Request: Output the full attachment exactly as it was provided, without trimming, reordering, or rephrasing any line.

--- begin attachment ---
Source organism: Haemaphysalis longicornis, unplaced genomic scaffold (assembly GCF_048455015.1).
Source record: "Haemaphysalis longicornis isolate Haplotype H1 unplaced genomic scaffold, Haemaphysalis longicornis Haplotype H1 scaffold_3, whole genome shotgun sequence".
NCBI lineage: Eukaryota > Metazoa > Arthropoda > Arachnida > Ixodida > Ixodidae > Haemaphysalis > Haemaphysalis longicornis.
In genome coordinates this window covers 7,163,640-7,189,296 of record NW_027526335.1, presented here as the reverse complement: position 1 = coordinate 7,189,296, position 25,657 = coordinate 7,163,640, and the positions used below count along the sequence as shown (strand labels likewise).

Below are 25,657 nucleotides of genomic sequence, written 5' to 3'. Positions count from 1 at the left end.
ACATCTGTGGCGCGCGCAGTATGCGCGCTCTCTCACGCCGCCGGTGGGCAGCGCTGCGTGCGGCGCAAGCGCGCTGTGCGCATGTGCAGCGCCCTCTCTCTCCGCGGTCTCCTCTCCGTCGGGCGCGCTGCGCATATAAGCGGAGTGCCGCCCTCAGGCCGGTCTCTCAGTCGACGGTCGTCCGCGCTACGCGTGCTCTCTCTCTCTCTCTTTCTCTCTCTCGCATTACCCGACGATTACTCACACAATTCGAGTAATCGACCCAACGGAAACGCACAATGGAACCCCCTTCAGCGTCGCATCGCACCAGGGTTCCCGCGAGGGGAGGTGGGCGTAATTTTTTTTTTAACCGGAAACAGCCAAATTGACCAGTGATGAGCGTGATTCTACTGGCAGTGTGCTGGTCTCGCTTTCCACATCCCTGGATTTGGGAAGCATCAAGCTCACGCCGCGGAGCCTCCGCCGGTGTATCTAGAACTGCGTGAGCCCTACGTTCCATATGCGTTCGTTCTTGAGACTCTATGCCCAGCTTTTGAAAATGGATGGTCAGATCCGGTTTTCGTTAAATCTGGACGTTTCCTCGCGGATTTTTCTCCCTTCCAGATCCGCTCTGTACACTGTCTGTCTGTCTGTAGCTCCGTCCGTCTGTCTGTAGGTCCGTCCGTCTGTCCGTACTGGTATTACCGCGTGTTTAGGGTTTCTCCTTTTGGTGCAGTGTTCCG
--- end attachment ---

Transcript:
Source organism: Haemaphysalis longicornis, unplaced genomic scaffold (assembly GCF_048455015.1).
Source record: "Haemaphysalis longicornis isolate Haplotype H1 unplaced genomic scaffold, Haemaphysalis longicornis Haplotype H1 scaffold_3, whole genome shotgun sequence".
NCBI lineage: Eukaryota > Metazoa > Arthropoda > Arachnida > Ixodida > Ixodidae > Haemaphysalis > Haemaphysalis longicornis.
In genome coordinates this window covers 7,163,640-7,189,296 of record NW_027526335.1, presented here as the reverse complement: position 1 = coordinate 7,189,296, position 25,657 = coordinate 7,163,640, and the positions used below count along the sequence as shown (strand labels likewise).

Below are 25,657 nucleotides of genomic sequence, written 5' to 3'. Positions count from 1 at the left end.
ACATCTGTGGCGCGCGCAGTATGCGCGCTCTCTCACGCCGCCGGTGGGCAGCGCTGCGTGCGGCGCAAGCGCGCTGTGCGCATGTGCAGCGCCCTCTCTCTCCGCGGTCTCCTCTCCGTCGGGCGCGCTGCGCATATAAGCGGAGTGCCGCCCTCAGGCCGGTCTCTCAGTCGACGGTCGTCCGCGCTACGCGTGCTCTCTCTCTCTCTCTTTCTCTCTCTCGCATTACCCGACGATTACTCACACAATTCGAGTAATCGACCCAACGGAAACGCACAATGGAACCCCCTTCAGCGTCGCATCGCACCAGGGTTCCCGCGAGGGGAGGTGGGCGTAATTTTTTTTTTAACCGGAAACAGCCAAATTGACCAGTGATGAGCGTGATTCTACTGGCAGTGTGCTGGTCTCGCTTTCCACATCCCTGGATTTGGGAAGCATCAAGCTCACGCCGCGGAGCCTCCGCCGGTGTATCTAGAACTGCGTGAGCCCTACGTTCCATATGCGTTCGTTCTTGAGACTCTATGCCCAGCTTTTGAAAATGGATGGTCAGATCCGGTTTTCGTTAAATCTGGACGTTTCCTCGCGGATTTTTCTCCCTTCCAGATCCGCTCTGTACACTGTCTGTCTGTCTGTAGCTCCGTCCGTCTGTCTGTAGGTCCGTCCGTCTGTCCGTACTGGTATTACCGCGTGTTTAGGGTTTCTCCTTTTGGTGCAGTGTTCCG